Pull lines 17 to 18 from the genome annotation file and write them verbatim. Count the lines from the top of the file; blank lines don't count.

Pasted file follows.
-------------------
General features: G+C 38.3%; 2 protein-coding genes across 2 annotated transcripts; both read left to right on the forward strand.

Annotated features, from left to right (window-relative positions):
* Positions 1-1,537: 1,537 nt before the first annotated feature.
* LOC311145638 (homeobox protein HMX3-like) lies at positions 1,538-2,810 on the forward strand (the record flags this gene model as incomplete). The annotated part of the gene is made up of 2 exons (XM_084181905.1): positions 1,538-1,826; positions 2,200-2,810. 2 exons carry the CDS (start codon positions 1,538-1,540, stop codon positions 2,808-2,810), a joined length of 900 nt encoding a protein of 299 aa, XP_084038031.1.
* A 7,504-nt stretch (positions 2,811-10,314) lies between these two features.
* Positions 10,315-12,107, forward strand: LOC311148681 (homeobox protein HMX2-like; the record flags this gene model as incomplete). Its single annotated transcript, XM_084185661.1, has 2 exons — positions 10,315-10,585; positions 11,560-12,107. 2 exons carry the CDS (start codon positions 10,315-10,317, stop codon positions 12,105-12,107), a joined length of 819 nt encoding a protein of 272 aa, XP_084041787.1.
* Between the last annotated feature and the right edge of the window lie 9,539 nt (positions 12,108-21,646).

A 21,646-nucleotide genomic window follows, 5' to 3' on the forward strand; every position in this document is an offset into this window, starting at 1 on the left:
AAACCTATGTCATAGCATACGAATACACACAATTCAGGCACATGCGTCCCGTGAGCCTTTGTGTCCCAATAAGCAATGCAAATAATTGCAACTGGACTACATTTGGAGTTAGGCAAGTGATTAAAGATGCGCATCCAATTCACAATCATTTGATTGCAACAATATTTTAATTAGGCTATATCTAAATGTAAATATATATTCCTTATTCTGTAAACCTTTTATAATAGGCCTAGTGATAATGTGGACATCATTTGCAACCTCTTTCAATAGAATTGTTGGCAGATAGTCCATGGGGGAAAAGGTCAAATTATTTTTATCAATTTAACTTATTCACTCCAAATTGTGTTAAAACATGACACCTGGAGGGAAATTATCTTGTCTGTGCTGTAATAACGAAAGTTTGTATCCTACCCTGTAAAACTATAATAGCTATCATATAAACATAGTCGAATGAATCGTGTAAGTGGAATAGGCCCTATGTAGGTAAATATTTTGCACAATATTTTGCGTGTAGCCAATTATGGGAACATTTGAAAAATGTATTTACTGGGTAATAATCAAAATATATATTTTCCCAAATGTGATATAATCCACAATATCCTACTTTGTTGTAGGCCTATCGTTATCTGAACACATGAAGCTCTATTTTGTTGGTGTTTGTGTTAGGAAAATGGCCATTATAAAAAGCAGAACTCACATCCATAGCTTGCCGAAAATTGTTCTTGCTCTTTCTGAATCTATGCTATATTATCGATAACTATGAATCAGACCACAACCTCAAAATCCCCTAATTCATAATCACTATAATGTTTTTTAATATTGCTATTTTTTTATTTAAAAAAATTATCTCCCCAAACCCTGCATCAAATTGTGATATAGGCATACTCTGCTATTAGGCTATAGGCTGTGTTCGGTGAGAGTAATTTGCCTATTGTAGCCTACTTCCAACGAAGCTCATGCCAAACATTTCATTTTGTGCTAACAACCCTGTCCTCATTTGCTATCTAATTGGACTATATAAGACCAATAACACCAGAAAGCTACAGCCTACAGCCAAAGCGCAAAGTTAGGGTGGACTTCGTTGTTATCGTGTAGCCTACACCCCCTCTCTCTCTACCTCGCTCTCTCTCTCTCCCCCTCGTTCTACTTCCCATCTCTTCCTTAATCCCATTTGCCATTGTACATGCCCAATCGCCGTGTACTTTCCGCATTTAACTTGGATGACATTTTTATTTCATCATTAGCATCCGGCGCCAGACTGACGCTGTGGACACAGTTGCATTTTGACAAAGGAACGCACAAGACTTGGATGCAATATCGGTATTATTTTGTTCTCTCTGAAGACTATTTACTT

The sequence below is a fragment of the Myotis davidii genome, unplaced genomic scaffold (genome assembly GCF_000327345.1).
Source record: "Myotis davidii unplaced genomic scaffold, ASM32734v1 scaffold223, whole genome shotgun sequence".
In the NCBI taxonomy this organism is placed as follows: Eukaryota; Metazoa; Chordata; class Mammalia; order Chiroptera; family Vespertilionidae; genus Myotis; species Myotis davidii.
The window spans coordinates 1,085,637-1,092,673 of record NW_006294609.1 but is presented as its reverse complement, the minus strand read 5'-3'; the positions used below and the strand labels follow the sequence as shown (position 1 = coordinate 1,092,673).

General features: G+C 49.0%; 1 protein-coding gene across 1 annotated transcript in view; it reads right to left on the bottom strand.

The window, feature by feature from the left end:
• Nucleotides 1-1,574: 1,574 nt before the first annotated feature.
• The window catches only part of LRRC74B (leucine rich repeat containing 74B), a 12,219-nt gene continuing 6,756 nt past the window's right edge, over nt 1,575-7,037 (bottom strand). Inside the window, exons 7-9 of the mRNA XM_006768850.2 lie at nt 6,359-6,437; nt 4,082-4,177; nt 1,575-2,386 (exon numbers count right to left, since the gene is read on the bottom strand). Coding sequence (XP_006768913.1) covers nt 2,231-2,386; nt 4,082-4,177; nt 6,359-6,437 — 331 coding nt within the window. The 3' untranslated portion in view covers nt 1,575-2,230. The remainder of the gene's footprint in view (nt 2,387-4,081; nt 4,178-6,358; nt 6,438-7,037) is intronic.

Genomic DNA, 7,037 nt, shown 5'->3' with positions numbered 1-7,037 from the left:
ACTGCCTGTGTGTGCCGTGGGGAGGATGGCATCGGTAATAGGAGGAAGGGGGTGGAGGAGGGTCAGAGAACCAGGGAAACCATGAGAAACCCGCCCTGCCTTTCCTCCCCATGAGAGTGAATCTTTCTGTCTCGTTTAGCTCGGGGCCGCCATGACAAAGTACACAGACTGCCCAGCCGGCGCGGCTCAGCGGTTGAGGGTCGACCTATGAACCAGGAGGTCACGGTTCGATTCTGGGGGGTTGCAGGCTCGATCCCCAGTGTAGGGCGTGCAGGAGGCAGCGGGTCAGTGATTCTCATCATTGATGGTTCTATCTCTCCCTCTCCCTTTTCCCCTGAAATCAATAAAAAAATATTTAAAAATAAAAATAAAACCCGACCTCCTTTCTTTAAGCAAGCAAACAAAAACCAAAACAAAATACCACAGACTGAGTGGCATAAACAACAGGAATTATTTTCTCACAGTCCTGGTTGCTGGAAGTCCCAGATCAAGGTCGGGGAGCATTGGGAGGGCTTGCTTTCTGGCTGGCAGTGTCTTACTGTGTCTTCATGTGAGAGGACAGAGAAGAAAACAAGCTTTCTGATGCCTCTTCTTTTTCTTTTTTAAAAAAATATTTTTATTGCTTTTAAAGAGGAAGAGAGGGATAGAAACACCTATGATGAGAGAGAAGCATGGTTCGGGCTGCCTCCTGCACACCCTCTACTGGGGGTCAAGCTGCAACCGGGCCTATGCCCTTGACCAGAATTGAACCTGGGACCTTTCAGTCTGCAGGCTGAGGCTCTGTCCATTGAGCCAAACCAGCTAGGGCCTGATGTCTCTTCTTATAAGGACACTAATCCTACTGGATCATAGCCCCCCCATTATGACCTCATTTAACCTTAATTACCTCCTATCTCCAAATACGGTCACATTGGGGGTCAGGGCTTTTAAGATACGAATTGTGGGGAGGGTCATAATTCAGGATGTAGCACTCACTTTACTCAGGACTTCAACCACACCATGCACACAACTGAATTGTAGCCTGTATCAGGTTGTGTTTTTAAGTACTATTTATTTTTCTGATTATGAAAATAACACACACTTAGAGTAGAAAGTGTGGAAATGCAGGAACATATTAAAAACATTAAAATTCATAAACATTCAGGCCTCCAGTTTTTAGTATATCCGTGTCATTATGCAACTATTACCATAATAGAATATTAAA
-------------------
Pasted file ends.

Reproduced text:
• The window catches only part of LRRC74B (leucine rich repeat containing 74B), a 12,219-nt gene continuing 6,756 nt past the window's right edge, over nt 1,575-7,037 (bottom strand). Inside the window, exons 7-9 of the mRNA XM_006768850.2 lie at nt 6,359-6,437; nt 4,082-4,177; nt 1,575-2,386 (exon numbers count right to left, since the gene is read on the bottom strand). Coding sequence (XP_006768913.1) covers nt 2,231-2,386; nt 4,082-4,177; nt 6,359-6,437 — 331 coding nt within the window. The 3' untranslated portion in view covers nt 1,575-2,230. The remainder of the gene's footprint in view (nt 2,387-4,081; nt 4,178-6,358; nt 6,438-7,037) is intronic.

Genomic DNA, 7,037 nt, shown 5'->3' with positions numbered 1-7,037 from the left: